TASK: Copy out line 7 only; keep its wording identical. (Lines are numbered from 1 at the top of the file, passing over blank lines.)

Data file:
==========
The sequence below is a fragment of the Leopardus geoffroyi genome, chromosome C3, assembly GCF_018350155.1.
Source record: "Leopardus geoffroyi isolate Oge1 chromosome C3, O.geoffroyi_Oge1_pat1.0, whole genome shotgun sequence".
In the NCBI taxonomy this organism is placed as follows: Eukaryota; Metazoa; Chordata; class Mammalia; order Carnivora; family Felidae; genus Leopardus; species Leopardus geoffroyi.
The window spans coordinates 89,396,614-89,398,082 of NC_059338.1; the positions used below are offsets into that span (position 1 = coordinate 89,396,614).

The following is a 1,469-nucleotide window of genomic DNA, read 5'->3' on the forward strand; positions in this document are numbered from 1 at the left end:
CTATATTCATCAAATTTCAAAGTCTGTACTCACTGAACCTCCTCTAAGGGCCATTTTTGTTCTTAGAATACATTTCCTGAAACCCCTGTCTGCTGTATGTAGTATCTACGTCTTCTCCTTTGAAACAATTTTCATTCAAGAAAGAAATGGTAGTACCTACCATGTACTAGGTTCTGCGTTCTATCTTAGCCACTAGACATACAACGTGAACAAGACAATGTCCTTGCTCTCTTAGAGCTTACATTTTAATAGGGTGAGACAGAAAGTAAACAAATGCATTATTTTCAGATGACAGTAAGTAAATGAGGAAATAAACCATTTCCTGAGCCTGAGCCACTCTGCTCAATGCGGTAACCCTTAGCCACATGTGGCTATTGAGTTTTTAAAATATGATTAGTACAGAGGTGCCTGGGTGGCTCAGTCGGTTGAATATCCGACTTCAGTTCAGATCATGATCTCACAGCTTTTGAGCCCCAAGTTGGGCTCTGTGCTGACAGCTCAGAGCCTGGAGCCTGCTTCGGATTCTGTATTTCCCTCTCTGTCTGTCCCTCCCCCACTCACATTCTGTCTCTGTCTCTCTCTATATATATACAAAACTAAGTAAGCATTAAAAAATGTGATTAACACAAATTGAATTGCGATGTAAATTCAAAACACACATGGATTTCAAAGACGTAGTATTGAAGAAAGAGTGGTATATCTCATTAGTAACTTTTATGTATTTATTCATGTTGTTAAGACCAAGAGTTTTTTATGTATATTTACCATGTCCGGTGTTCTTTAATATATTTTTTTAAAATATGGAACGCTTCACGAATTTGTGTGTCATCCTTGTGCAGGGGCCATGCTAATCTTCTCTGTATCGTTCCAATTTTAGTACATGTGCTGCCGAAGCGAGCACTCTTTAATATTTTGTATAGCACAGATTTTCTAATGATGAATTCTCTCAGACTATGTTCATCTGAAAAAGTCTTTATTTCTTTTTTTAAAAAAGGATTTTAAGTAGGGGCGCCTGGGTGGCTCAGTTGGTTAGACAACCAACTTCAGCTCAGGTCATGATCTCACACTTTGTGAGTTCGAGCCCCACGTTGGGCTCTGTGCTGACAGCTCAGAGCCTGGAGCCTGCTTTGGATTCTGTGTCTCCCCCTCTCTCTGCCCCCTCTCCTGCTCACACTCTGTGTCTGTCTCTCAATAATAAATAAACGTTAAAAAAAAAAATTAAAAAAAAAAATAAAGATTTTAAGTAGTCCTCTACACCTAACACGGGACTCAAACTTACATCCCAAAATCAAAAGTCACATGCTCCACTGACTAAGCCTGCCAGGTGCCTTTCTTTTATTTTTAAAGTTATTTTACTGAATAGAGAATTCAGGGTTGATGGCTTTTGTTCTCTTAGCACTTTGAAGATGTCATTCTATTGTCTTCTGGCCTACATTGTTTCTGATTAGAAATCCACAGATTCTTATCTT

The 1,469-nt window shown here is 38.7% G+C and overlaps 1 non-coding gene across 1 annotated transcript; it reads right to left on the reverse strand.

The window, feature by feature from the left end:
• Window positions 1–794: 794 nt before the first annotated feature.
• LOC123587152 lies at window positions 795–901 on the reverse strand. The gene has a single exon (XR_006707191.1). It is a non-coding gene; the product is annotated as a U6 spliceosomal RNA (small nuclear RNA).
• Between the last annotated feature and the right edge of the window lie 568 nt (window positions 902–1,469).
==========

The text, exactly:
The 1,469-nt window shown here is 38.7% G+C and overlaps 1 non-coding gene across 1 annotated transcript; it reads right to left on the reverse strand.